Liam Dé Búrca was closely associated with Charlie Kerins and heavily involved in the IRA during Kerins’ tenure as chief of staff, first meeting him in Kerry in 1942 and accompanying him from Tralee to Dublin on being appointed full time GHQ staff, he remained in constant contact with Kerins for the next 18 months. Dé Búrca who hails from Belfast sets along the lines of how the IRA was in difficult times during Charlie’s tenure, with the IRA fighting on 3 fronts and internment attempting to pull at the seams of the movement, Dé Búrca is quoted here ‘there was a strong and united force of effort between, the British, Northern administration and Leinster house, to crush any spirit of Republicanism’. De Búrcarecounts Charlie’s first visit to Belfast and the occupied 6, where his morale and determination was steeled upon witnessing the British occupation first hand, Charlie vowed to rid the British imperialist abomination from the island of Ireland.
Kerins knew well that an army convention was overdue, after 3 Northern comrades had escaped from Crumlin Road jail, but where it would be held was the question Charlie had put to DéBúrca, Belfast was suggested, which in 1942 had been seen as the lions den in many respects. The army convention was seen as a resounding success and saw Charlie Kerins elected as chief of staff following the arrest of Hugh McAteer.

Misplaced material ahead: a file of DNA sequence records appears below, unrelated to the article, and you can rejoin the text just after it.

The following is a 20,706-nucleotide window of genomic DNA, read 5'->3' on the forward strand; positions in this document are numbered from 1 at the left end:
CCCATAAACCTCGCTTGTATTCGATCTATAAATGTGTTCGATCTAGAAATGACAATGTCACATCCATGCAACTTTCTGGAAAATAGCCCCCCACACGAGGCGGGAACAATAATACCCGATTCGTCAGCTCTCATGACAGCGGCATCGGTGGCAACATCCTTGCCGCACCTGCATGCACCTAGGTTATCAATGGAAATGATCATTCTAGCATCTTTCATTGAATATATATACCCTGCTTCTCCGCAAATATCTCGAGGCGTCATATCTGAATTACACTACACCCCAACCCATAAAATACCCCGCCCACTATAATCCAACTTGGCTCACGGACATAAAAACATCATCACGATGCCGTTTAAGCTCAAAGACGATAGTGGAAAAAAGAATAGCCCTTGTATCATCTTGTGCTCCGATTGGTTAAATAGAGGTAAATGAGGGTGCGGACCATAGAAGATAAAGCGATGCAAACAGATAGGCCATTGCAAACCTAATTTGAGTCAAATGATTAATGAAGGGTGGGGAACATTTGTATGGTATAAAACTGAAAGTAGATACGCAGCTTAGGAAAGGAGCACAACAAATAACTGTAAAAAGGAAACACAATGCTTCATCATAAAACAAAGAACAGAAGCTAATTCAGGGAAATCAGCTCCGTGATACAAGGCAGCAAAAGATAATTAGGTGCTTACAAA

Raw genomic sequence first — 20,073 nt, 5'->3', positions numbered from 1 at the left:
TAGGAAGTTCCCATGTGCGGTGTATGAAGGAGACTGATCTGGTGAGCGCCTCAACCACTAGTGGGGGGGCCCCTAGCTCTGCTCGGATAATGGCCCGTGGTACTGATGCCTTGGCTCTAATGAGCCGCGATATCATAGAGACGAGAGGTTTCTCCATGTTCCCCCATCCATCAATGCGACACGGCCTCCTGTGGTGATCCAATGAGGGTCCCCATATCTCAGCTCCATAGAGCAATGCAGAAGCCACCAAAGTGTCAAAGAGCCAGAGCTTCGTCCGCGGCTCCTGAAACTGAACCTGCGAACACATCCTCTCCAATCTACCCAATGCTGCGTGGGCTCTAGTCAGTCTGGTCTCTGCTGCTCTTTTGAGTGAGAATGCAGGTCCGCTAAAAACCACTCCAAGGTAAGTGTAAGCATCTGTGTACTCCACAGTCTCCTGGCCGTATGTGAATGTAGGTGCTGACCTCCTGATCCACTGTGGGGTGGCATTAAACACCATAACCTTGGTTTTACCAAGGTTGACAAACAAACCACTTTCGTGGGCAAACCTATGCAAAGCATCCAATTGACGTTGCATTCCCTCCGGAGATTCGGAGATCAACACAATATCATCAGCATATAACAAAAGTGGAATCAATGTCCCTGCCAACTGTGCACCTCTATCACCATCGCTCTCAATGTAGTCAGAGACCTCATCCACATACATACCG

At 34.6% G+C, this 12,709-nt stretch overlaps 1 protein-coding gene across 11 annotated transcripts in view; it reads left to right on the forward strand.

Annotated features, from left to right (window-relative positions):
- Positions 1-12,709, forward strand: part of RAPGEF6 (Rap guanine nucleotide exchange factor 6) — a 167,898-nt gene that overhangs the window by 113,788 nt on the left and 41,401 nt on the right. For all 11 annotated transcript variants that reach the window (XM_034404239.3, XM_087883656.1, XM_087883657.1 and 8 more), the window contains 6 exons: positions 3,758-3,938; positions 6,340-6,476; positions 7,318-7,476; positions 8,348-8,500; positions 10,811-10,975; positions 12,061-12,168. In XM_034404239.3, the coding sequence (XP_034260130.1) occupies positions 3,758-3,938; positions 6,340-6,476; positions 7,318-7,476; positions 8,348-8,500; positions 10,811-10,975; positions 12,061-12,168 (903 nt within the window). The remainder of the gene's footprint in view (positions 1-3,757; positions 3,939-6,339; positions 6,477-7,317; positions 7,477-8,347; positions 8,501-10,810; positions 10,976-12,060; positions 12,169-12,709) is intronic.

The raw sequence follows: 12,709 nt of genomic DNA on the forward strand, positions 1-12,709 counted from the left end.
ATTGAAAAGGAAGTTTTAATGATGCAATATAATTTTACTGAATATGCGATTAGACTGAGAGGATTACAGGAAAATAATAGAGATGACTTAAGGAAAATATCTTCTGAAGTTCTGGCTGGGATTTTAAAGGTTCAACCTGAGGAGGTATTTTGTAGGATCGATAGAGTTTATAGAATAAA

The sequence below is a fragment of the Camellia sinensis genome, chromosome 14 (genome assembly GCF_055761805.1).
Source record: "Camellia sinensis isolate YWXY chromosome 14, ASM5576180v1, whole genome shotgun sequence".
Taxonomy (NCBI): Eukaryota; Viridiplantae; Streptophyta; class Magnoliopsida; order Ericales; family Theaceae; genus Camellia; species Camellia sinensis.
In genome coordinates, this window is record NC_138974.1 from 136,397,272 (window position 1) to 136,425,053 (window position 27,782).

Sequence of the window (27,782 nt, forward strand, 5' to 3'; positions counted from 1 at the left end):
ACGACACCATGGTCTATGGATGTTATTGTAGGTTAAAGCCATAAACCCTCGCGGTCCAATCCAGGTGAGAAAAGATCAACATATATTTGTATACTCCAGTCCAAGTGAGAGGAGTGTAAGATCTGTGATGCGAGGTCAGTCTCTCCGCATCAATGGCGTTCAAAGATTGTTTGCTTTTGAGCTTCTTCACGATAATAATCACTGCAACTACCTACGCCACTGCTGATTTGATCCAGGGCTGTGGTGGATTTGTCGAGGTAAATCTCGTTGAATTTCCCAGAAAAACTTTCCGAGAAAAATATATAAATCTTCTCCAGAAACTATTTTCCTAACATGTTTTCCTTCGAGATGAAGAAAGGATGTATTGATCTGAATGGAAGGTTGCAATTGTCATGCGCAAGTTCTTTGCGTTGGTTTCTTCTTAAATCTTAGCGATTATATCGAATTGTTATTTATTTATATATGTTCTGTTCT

Earlier, in 1942 a former Republican turned special branch detective, Dinny O’Brien was shot and killed by IRA volunteers armed with a Thompson machine gun and travelling on bikes. O’Brien had earlier joined the Gardaí in 1938 and quickly became special branch detective, his knowledge of the IRA and Republican movement as a whole led to the murder of several young volunteers, he was a man of no principle and was known to have shot a volunteer who lay prone in the street, and brutally killed Sean Mac Giolla. The IRA had identified O’Brien as a legitimate target as ever and on the morning of September 9th 1942, was shot leaving his house, facing justice for his crimes.
The events previously recounted had passed and all had culminated on the morning of June 15th 1944, in number 50 upper Rathmines Road. In the early June morning, free state army and Gardaí surrounded Dr. Kathleen Farrells, armed to the teeth in preparation for an attempted escape by Kerins. Such was the military exercise of the capture both free state army and Gardaí invaded the house, Charlie was cuffed before he awoke as if he lay in repose, preventing him from reaching the Thompson machine gun under his bed, which later a Garda detective could not prove it was the same gun used at the shooting Dinny O’Brien. Kathleen Farrell had been arrested aswell and was immediately housed in the women’s wing of Portlaoise jail. A comrade Fearghal O’Farrell who stayed in the same room as Kerins said that if the free state forces did not have him to witness Kerins would have been shot on the spot.